I was guilty of this a couple of years ago. Continually stopping and starting podcasting stops momentum, wastes resources, and can hurt your image by branding you as someone with low commitment. It’s the same problem as with dead blogs.
Tip: Commit, quit, or don’t even start.
Underestimating the Investment
Like bloggers, podcast hosts can grossly underestimate the investment required to keep up with a regular blog. I’ve found that a weekly podcast of up to 15 minutes can take 1 hour or more to record and edit, even though I’ve converted to a one-take type production. Multiply that by 52 weeks per year and you’re conservatively looking at an investment of at least 50 hours annually. Looking at that in terms of 40-hour work weeks, that’s 1 to 2 weeks of your year at minimum, excluding any content development time prior to recording. And if you haven’t honed your audio production skills yet, that time could balloon dramatically while you learn.
Another area that eats up time for a podcast is promoting it. I find that I can spend up to 30 minutes creating promotions for each week’s show to post on Instagram, LinkedIn, Facebook and Twitter. True, my podcast hosting platform will automatically post a message to Twitter every time I post a new episode. However, it’s a text-based link that has almost no descriptive elements and gets lost in the social media streams. Show promotion ups my annual podcast investment by another 20 hours or more per year.
Tip: If you can’t do the time, don’t.
No Endgame for Podcast
I’ve heard some newbie podcasts that are actually quite good. The only problem is that they concentrate so much on the content, that they forget to add some self promotion at either the beginning or end to encourage listeners to keep listening and share the show.
Simple “visit my website” or “don’t forget to subscribe and share” type messages at the beginning and/or end is even enough. You don’t want to be too heavy on the promotion. But to presume that people will telepathically know or be enthusiastically motivated to do what you want them to do is unrealistic. Gaining and retaining podcast followers is the endgame.
Tip: Include brief messages about your upcoming shows, product and service offerings, and requests to share content in either your intro, sign off, or mid-roll (midpoint in the podcast, usually at a natural break in the content).
Expecting to Make a Lot of Money (or Any Money)
People are often surprised to learn that many podcasts make no money. In fact, if you offer your show on Apple iTunes, it must be made available for free. So you have to find other ways to monetize your show.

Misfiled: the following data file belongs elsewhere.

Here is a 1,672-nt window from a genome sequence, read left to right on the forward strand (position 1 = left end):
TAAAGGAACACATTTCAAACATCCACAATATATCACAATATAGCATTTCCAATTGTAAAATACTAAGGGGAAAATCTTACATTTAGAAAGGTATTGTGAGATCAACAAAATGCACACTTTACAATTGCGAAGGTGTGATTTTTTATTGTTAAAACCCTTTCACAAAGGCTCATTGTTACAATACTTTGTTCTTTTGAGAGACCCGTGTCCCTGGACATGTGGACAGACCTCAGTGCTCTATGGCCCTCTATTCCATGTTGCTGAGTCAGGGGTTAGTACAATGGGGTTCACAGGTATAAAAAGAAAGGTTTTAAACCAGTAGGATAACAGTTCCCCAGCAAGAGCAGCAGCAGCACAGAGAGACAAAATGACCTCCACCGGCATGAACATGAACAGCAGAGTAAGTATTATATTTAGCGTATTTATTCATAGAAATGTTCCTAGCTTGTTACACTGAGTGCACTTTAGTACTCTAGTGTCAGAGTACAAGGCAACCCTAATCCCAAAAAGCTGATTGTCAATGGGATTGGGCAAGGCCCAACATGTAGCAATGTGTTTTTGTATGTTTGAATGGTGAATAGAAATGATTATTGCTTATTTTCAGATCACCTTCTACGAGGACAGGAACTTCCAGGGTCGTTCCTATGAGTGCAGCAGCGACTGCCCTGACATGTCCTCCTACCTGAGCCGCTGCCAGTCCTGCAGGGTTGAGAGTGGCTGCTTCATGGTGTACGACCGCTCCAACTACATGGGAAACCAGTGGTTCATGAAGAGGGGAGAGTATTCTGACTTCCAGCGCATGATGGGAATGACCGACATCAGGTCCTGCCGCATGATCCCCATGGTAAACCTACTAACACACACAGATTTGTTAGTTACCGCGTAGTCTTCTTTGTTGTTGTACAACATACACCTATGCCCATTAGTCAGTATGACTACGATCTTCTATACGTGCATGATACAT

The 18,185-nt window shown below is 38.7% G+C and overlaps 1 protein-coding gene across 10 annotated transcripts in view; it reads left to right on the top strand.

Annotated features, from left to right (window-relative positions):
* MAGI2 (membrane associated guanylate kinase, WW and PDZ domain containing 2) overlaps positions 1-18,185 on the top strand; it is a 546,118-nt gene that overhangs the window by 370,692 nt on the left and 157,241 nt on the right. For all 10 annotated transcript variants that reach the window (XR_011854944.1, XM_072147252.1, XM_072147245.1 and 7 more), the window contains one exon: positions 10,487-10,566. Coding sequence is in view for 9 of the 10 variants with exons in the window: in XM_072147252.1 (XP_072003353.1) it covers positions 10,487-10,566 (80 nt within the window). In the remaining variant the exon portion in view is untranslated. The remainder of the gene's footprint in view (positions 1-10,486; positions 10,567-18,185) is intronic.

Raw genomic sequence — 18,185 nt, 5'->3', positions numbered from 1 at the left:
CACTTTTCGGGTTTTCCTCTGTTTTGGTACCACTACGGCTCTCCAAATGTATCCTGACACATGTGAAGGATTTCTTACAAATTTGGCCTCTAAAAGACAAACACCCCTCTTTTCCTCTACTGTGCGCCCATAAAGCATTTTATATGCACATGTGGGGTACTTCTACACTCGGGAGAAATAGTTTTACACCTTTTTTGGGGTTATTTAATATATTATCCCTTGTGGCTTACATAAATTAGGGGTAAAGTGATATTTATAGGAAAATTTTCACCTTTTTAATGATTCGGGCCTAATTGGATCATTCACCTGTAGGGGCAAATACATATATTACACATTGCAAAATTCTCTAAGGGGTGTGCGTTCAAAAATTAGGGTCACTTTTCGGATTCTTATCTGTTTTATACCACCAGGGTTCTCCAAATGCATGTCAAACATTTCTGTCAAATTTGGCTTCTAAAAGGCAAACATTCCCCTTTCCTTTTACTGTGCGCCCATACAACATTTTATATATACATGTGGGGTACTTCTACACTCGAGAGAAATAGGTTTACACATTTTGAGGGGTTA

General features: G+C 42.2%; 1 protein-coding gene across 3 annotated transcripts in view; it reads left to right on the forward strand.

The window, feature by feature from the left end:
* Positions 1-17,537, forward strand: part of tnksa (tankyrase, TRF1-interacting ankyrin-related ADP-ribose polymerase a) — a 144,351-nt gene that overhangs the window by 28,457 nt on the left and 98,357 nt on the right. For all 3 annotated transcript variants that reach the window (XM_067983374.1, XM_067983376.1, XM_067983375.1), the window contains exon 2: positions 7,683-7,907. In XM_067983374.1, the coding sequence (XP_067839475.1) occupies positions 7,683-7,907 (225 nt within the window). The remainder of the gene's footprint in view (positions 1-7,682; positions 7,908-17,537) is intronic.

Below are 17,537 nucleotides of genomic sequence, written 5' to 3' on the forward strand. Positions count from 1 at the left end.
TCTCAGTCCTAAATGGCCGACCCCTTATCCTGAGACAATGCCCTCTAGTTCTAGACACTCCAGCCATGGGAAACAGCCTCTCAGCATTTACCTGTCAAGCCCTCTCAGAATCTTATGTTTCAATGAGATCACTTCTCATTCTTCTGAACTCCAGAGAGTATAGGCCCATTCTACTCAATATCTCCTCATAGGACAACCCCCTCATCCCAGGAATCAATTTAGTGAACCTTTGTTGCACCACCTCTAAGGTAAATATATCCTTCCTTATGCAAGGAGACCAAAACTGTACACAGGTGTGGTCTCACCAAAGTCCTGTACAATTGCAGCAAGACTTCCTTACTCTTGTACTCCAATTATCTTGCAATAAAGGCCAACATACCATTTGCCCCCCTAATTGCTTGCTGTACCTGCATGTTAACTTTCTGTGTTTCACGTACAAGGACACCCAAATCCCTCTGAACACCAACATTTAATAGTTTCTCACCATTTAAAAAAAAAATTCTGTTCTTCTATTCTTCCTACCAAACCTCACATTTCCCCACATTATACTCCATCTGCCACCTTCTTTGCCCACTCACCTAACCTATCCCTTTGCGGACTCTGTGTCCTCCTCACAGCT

Hosts can include advertising within their shows at the beginning (pre-roll), middle (midroll), or after (post-roll). There are companies that insert ads into a show and share the revenue with the host. Hosts may also sell sponsorships direct to advertisers; in this situation, the host may read the ads or the sponsor provides an audio ad to insert in the show.
Just a few things about that: 1) You have to have an audience to even be attractive or eligible for advertiser and sponsor programs. That usually means having at least thousands of downloads or subscribers. 2) Unless done right, ads can be disruptive and turn off listeners. 3) Ads can detract from any of your own offers that you make to listeners during your show.
Most articles I’ve seen about how to make money with a podcast exaggerate the financial potential. Usually these articles tell you that you can make a lot of cash from advertising, selling subscriptions (on non-iTunes podcast distribution platforms that allow it), selling your services like coaching, selling books and merchandise (like branded T-shirts), events, public speaking, etc. Please, stop! Each one of those are high investment options that take marketing and development expense. And, again, you have to have a pretty big audience to make any of them possible or worthwhile.
Tip: Understand your investment and ROI, realizing that podcasts are not an easy, quick, or cheap road to riches.
This article is accurate and true to the best of the author’s knowledge. Content is for informational or entertainment purposes only and does not substitute for personal counsel or professional advice in business, financial, legal, or technical matters.
© 2019 Heidi Thorne